JD: Many things. We were plant-based from the beginning. I also made low-acid, low-sugar kombucha, and the first caffeine-free kombucha, because I was making this specifically for my daughter. We immediately invested into science. Having a research-based background, I wanted to take a research-based approach. We hired Ph.D.s to do a deep dive and learn how to be one of the first scientifically controlled low-alcohol kombuchas. We looked at different ingredients to boost effectiveness and functionality of kombucha. We brought so many things to the kombucha category: plant-infused functions, low sucrose, scientifically controlled alcohol, caffeine-free, Nordic-influenced flavor profiles (wood, mushroom, foraged ingredients) regenerative-sourced teas, organic yeast strains, and highly controlled cultures—just to name a few! We also wanted to have a positive impact on the environment.

CAA: Berkeley and Boulder are two universities, and cities, that care about climate and sustainability. How is Rowdy Mermaid making an effort to be sustainable?

JD: Great question. We source sustainably, and we are getting to the size where we can make an impact on our supply chains. We are using that power to drive more sustainable ingredients. We are creating a repeatable product culture that uses less sugar to produce, and in 2019 we switched to cans from glass. We were the first company to do so completely—this actually increased our velocities by 40%. Lessening the amount of the glass also lessened the impact silica dioxide harvesting has on the environment. The switch from glass to cans also decreased the weight of pallets we were using and the amount of cardboard and shipping materials needed, which lessened the amount of fuel usage. We are working on ways for lessening waste in the office and facilities. We’ve also been discussing how to offset plastic use.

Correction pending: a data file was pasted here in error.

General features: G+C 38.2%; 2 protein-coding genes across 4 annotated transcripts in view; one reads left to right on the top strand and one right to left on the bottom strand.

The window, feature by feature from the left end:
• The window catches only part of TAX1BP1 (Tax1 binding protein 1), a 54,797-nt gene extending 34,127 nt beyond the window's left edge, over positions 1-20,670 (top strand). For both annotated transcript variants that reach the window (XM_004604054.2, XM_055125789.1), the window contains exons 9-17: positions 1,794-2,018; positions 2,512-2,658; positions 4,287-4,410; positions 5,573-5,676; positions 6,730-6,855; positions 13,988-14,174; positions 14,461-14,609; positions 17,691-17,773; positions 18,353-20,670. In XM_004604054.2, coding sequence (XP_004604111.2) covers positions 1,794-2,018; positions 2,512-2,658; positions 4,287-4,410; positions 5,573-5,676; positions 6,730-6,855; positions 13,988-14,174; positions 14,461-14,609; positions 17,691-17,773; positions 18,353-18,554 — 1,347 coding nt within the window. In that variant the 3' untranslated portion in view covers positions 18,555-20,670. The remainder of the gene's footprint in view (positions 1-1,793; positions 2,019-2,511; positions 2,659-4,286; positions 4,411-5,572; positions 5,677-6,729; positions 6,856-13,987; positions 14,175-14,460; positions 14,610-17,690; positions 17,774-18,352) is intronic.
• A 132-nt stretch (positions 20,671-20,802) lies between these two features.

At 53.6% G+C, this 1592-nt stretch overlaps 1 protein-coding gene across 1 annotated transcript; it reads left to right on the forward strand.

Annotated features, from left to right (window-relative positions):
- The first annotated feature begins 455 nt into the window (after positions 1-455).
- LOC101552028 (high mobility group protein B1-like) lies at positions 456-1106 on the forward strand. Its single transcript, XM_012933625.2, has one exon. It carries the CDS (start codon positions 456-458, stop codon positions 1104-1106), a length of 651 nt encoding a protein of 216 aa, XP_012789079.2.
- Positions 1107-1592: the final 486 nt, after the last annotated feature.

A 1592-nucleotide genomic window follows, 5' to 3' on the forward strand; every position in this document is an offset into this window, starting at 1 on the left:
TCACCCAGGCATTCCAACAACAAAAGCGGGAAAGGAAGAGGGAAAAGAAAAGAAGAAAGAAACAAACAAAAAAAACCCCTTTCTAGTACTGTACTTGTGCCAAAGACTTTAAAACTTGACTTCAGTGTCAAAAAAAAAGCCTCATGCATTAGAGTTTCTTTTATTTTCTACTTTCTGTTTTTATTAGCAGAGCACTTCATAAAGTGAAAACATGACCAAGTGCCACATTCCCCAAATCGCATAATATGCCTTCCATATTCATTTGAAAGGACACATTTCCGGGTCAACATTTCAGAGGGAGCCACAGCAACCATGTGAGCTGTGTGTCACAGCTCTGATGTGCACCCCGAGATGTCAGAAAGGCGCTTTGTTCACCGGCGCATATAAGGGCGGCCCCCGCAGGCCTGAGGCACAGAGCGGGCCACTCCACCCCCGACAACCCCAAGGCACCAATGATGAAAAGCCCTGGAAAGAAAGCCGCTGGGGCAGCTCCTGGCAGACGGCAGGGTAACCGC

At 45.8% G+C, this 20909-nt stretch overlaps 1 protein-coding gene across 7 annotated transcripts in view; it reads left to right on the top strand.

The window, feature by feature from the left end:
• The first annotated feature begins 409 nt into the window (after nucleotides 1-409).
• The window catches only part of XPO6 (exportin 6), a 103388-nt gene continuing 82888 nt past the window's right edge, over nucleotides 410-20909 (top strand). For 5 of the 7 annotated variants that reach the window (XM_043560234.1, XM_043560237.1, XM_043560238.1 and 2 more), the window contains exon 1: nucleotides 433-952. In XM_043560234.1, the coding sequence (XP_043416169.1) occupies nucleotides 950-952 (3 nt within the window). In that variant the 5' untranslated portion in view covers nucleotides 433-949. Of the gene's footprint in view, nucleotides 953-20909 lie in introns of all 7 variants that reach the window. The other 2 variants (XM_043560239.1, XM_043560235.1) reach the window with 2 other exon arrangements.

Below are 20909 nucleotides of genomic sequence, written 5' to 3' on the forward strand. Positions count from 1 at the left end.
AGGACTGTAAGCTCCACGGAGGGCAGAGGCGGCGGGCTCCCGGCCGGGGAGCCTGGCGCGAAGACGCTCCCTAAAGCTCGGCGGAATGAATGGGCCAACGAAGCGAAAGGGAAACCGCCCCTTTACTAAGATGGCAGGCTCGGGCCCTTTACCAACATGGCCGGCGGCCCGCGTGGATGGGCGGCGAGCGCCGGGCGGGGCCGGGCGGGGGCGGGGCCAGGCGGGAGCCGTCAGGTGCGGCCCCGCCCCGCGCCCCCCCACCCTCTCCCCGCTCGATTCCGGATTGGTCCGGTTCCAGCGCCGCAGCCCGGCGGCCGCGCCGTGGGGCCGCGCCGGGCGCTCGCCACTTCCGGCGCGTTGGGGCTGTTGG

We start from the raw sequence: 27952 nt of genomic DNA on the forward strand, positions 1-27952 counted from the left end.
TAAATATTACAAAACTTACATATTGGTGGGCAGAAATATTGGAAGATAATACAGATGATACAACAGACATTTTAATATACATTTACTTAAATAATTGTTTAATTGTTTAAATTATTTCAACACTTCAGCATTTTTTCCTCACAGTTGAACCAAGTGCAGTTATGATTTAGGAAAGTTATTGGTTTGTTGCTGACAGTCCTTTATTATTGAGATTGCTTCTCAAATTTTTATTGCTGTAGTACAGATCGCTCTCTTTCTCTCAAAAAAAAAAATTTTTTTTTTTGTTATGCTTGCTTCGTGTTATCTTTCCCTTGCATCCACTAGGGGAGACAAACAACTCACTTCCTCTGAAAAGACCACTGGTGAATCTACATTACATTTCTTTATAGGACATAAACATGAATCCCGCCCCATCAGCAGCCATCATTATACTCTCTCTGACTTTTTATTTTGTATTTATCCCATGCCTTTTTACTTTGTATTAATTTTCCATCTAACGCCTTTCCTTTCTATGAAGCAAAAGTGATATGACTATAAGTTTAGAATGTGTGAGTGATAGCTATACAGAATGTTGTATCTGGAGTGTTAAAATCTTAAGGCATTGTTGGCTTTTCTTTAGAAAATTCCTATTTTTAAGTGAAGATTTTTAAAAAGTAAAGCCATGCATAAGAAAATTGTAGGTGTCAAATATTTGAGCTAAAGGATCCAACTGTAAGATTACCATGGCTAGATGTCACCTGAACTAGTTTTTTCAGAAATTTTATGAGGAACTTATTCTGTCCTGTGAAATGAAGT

CAA: Can you tell us a bit more about your connection to HeForShe and Women’s Empowerment Principles, and how this translates into your work and hiring culture?

JD: This is really important to us. Equality and social justice are also important to us as a company. We are over 60% woman-led as an organization, which I think is amazing. This was a change that happened organically; there was no mandate to hire women for these positions, they were just the best candidates, and I love that. We established a gender equality and corporate leadership mandate to ensure there is equal pay for both men and women here. We have zero tolerance for sexual harassment.